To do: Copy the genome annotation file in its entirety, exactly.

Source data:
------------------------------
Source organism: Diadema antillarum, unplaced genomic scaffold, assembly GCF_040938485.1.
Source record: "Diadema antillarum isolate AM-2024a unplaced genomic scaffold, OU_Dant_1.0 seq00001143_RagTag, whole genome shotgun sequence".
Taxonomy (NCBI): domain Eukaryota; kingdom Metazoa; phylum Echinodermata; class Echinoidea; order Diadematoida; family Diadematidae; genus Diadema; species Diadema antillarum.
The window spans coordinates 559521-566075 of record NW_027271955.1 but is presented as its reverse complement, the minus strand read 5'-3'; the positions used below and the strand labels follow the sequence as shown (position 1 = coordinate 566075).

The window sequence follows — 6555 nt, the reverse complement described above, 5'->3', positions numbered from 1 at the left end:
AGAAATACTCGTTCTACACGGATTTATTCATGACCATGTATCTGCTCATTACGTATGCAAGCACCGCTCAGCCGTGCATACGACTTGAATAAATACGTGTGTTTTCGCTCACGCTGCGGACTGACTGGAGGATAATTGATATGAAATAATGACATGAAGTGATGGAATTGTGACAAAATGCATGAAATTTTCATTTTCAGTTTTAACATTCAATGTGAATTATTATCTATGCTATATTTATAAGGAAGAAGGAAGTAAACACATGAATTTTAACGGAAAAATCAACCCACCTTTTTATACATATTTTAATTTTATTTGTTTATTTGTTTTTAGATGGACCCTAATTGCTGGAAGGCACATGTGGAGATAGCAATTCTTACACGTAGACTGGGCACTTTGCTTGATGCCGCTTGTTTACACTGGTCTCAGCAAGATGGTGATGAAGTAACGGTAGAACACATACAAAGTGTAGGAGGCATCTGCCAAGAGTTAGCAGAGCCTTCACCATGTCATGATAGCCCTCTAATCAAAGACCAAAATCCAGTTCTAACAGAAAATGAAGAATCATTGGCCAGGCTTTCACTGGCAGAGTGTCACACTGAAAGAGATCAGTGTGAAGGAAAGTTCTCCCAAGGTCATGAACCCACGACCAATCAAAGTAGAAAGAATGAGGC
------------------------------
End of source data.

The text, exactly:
Source organism: Diadema antillarum, unplaced genomic scaffold, assembly GCF_040938485.1.
Source record: "Diadema antillarum isolate AM-2024a unplaced genomic scaffold, OU_Dant_1.0 seq00001143_RagTag, whole genome shotgun sequence".
Taxonomy (NCBI): domain Eukaryota; kingdom Metazoa; phylum Echinodermata; class Echinoidea; order Diadematoida; family Diadematidae; genus Diadema; species Diadema antillarum.
The window spans coordinates 559521-566075 of record NW_027271955.1 but is presented as its reverse complement, the minus strand read 5'-3'; the positions used below and the strand labels follow the sequence as shown (position 1 = coordinate 566075).

The window sequence follows — 6555 nt, the reverse complement described above, 5'->3', positions numbered from 1 at the left end:
AGAAATACTCGTTCTACACGGATTTATTCATGACCATGTATCTGCTCATTACGTATGCAAGCACCGCTCAGCCGTGCATACGACTTGAATAAATACGTGTGTTTTCGCTCACGCTGCGGACTGACTGGAGGATAATTGATATGAAATAATGACATGAAGTGATGGAATTGTGACAAAATGCATGAAATTTTCATTTTCAGTTTTAACATTCAATGTGAATTATTATCTATGCTATATTTATAAGGAAGAAGGAAGTAAACACATGAATTTTAACGGAAAAATCAACCCACCTTTTTATACATATTTTAATTTTATTTGTTTATTTGTTTTTAGATGGACCCTAATTGCTGGAAGGCACATGTGGAGATAGCAATTCTTACACGTAGACTGGGCACTTTGCTTGATGCCGCTTGTTTACACTGGTCTCAGCAAGATGGTGATGAAGTAACGGTAGAACACATACAAAGTGTAGGAGGCATCTGCCAAGAGTTAGCAGAGCCTTCACCATGTCATGATAGCCCTCTAATCAAAGACCAAAATCCAGTTCTAACAGAAAATGAAGAATCATTGGCCAGGCTTTCACTGGCAGAGTGTCACACTGAAAGAGATCAGTGTGAAGGAAAGTTCTCCCAAGGTCATGAACCCACGACCAATCAAAGTAGAAAGAATGAGGC